The face off in lacrosse is unlike any other in sports and can appear confusing. So we grabbed sophomore Joel Tromburg and junior Ian Wilson of the men’s lacrosse team to explain.
To begin, each team sends a midfielder to center field. Players can each hold their stick a little differently, but Wilson said there are two grips that most use. The overhand grip, which Wilson uses, is similar to hockey where the player turns his hand over, with the back of the hand facing the head of the stick.
The underhand grip, which Tromburg uses, is the more common grip. The player holds the stick with his hand turned under, and his thumb is close to the top of the stick.
When the two opposing players come to center field, the players crouch down and the referee places the ball on the ground. Then the players put the back of their stick’s nets to the ball.
When the players get their sticks and body set, the referee will say “ready” and the players have to be absolutely still. Any movement may elicit an illegal procedure penalty on the offending player and the ref will give possession to the other team.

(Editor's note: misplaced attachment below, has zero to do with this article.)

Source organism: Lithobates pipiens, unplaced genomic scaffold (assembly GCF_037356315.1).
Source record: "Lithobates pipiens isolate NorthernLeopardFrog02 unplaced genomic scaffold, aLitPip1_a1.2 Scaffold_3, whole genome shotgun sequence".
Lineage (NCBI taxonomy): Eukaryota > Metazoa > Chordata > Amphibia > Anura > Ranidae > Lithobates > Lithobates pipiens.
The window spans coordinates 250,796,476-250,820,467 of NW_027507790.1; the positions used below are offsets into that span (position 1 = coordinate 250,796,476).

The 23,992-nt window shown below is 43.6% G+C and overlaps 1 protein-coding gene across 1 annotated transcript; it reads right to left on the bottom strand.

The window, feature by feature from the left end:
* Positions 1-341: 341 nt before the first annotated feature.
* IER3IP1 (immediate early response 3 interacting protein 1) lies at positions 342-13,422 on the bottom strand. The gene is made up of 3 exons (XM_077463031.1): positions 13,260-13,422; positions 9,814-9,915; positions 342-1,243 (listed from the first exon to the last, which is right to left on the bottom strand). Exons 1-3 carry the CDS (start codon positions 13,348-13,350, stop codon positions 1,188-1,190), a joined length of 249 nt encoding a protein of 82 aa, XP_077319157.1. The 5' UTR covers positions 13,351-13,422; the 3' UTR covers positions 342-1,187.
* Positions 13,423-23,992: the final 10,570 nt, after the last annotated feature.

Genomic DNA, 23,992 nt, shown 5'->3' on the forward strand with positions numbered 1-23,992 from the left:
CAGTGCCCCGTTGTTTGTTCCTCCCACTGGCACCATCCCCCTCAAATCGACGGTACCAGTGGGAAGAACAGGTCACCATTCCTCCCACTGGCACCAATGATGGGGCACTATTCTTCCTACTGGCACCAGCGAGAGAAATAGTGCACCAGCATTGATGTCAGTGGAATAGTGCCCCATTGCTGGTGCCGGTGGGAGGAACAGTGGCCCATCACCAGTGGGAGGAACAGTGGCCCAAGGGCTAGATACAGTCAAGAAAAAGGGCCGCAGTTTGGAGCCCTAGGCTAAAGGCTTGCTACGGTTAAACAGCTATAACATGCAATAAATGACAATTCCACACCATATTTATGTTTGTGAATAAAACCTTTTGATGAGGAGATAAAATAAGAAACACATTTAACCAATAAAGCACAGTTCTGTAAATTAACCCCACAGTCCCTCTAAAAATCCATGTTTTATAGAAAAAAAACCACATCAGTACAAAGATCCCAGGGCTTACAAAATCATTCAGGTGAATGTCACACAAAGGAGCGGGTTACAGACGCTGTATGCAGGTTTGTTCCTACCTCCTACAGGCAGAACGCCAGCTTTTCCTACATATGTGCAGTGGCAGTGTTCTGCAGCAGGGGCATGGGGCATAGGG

The referee will blow his whistle and then the battle starts. Tromburg said there are three different moves CSU uses to win possession. The clamp is where the player tries to hold the ball against the stick of the other player. The jump is where the player holds the ball on the ground with the head of the stick. And finally there is the rake. The rake is where the player holds the ball on the ground and “rakes” the ball away from the opposing player, either to the side or between the legs.
The ball can get away from the players, but attackmen and defensemen must wait for someone to gain possession before they are released from the goal-area line. Once possession is made, it’s game on.